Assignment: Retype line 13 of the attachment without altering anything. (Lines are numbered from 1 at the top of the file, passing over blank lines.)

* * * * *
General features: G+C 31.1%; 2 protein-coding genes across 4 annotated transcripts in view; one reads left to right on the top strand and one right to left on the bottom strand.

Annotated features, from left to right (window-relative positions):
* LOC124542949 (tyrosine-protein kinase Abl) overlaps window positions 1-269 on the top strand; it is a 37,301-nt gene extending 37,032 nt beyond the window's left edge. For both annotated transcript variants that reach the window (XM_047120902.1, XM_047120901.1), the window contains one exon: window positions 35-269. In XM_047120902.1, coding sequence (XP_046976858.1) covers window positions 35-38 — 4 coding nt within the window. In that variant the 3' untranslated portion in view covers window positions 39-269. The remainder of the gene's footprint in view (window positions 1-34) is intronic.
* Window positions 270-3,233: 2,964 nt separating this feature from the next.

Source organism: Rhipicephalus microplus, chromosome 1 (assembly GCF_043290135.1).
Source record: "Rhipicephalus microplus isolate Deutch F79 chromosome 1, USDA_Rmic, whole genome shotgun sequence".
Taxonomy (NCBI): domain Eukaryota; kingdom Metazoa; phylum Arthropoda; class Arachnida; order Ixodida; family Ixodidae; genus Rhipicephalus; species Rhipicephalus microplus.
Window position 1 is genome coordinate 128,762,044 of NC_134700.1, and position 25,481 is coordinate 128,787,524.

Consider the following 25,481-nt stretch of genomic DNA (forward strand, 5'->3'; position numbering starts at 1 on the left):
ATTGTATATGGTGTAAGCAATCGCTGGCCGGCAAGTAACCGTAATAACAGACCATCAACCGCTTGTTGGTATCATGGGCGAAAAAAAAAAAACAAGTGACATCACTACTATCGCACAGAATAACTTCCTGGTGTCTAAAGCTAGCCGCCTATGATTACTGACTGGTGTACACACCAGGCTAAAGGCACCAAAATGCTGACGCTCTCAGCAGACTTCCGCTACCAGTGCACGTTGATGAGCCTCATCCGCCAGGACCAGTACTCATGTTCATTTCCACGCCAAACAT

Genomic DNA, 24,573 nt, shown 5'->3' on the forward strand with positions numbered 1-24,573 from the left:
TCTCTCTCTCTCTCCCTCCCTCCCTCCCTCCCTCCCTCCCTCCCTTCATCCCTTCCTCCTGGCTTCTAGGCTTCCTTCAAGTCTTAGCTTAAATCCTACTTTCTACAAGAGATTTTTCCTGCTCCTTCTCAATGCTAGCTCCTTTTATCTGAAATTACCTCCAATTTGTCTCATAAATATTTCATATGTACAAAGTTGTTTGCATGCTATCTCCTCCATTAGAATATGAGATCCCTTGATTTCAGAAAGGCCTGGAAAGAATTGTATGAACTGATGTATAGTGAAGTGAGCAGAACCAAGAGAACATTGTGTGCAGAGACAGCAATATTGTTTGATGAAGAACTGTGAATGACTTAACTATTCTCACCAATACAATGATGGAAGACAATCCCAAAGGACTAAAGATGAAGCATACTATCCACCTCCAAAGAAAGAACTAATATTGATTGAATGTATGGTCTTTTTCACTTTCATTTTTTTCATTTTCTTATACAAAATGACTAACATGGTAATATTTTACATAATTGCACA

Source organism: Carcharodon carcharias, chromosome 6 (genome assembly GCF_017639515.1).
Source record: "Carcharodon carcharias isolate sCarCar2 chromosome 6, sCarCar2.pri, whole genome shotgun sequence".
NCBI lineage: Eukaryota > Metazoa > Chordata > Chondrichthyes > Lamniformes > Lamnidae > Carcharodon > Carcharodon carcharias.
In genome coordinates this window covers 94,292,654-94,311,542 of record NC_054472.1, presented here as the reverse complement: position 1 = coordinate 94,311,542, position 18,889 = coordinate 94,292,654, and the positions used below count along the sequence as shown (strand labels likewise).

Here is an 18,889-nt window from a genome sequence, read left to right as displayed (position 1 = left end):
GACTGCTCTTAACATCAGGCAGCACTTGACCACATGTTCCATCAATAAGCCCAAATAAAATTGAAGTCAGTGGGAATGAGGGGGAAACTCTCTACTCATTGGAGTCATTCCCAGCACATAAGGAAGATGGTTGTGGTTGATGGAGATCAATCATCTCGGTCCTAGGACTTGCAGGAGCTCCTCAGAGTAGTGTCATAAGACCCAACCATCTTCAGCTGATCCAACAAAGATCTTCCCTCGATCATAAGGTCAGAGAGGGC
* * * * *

Source organism: Carcharodon carcharias, chromosome 6 (genome assembly GCF_017639515.1).